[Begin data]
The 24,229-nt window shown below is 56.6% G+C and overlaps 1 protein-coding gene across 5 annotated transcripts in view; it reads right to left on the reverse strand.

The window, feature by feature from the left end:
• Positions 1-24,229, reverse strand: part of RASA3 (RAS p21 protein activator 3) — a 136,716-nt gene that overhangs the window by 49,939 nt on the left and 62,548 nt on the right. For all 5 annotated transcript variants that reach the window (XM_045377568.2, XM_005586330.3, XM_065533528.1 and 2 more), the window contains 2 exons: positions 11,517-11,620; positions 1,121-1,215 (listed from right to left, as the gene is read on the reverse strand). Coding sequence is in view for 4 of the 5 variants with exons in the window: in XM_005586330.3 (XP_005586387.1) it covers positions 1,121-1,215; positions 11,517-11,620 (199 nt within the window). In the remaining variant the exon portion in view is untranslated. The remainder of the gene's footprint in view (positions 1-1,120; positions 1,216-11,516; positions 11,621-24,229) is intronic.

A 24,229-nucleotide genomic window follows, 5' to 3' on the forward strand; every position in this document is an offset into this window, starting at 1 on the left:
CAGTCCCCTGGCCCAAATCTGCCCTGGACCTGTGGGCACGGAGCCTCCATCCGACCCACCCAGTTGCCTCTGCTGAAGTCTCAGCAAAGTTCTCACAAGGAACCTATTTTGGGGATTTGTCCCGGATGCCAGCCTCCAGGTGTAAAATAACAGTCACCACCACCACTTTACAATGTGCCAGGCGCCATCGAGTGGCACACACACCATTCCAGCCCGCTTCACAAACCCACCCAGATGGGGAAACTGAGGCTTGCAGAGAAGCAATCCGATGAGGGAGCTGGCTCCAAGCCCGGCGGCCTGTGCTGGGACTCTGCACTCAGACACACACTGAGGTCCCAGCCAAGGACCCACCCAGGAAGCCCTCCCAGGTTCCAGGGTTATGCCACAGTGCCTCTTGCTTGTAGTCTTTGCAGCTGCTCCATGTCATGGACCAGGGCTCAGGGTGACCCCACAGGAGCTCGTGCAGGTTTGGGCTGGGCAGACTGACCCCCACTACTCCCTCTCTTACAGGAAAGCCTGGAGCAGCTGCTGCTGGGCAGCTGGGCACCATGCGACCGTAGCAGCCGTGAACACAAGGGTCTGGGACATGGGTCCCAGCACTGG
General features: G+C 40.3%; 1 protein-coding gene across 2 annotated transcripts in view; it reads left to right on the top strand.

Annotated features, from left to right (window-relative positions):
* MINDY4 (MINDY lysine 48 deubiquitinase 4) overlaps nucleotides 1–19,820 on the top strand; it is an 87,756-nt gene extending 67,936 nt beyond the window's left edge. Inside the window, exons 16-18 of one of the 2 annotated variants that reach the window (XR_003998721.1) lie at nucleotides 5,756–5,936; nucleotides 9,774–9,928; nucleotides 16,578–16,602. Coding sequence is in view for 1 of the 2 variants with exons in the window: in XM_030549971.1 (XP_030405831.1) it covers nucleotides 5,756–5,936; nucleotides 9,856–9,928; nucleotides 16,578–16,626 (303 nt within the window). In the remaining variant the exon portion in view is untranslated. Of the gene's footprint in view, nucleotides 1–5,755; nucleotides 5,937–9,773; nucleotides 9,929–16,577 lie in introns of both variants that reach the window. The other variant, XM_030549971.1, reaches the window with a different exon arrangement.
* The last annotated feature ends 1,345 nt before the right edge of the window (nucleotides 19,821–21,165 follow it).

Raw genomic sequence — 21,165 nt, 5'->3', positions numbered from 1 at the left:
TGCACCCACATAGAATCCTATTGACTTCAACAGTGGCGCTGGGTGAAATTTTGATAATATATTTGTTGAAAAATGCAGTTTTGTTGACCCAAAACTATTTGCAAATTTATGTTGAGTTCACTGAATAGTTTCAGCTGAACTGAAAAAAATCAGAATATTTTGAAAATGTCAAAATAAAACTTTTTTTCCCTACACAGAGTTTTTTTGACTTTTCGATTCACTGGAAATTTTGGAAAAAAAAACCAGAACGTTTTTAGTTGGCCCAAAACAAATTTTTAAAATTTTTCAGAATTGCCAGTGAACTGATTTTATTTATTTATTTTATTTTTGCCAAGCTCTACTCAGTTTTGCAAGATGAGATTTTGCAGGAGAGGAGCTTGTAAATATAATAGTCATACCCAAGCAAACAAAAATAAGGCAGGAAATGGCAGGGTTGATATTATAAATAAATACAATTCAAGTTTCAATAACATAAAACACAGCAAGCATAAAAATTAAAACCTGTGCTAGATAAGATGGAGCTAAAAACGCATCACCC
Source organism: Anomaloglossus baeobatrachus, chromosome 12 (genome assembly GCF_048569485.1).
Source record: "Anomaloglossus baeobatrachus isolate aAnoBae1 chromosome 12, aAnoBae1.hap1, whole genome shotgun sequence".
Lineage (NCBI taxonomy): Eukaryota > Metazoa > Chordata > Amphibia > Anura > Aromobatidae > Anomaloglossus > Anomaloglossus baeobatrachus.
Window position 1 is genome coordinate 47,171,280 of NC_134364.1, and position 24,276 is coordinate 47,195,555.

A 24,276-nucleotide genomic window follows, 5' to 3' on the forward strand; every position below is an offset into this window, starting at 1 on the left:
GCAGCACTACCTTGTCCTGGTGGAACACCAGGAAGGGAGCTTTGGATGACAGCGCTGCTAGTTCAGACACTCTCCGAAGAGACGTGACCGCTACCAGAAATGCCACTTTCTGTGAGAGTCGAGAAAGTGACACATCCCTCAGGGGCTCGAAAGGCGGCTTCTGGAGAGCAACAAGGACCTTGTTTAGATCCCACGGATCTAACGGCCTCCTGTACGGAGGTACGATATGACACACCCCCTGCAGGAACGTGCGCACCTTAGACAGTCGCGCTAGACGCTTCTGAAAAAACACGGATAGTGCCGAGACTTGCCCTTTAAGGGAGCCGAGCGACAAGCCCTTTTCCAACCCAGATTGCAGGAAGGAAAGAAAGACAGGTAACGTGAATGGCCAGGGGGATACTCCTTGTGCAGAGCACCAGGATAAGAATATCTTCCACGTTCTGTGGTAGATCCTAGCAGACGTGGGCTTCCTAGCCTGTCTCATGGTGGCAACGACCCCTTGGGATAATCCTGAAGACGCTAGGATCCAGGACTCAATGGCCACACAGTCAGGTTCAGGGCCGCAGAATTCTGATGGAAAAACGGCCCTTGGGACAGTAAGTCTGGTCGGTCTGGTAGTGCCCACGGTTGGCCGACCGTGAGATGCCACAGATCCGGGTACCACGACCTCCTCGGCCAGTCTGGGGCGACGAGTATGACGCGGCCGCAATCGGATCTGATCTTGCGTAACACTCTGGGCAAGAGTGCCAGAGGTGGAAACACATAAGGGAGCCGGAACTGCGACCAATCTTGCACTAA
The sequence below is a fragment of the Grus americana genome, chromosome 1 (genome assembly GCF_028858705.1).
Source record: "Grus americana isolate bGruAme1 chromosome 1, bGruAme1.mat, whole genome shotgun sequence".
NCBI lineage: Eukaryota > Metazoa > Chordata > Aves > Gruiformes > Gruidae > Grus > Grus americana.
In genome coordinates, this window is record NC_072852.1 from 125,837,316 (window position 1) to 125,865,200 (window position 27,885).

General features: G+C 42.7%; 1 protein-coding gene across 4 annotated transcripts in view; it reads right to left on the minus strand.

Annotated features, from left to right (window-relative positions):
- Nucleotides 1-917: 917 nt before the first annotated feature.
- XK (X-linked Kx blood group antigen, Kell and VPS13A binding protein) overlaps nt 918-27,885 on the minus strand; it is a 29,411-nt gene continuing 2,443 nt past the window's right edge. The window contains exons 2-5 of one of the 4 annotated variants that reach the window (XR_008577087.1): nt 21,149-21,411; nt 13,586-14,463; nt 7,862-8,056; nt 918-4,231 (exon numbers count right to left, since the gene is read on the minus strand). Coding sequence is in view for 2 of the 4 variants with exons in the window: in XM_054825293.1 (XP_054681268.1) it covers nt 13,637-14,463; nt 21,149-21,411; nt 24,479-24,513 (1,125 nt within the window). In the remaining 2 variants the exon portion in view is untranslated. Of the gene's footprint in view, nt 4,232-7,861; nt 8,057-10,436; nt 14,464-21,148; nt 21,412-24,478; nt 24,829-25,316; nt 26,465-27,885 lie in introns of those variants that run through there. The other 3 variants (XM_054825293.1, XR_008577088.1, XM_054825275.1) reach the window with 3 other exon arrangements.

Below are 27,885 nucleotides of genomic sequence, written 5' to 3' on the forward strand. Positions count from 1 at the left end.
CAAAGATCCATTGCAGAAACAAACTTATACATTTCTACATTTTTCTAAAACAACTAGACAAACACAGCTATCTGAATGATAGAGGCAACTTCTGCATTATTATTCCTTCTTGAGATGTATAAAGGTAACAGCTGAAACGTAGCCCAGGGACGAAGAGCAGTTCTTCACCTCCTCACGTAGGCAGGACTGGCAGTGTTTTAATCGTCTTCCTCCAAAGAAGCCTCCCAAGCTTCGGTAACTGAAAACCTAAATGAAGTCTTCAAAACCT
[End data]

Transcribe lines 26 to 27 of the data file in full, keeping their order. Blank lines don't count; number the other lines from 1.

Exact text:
Below are 27,885 nucleotides of genomic sequence, written 5' to 3' on the forward strand. Positions count from 1 at the left end.
CAAAGATCCATTGCAGAAACAAACTTATACATTTCTACATTTTTCTAAAACAACTAGACAAACACAGCTATCTGAATGATAGAGGCAACTTCTGCATTATTATTCCTTCTTGAGATGTATAAAGGTAACAGCTGAAACGTAGCCCAGGGACGAAGAGCAGTTCTTCACCTCCTCACGTAGGCAGGACTGGCAGTGTTTTAATCGTCTTCCTCCAAAGAAGCCTCCCAAGCTTCGGTAACTGAAAACCTAAATGAAGTCTTCAAAACCT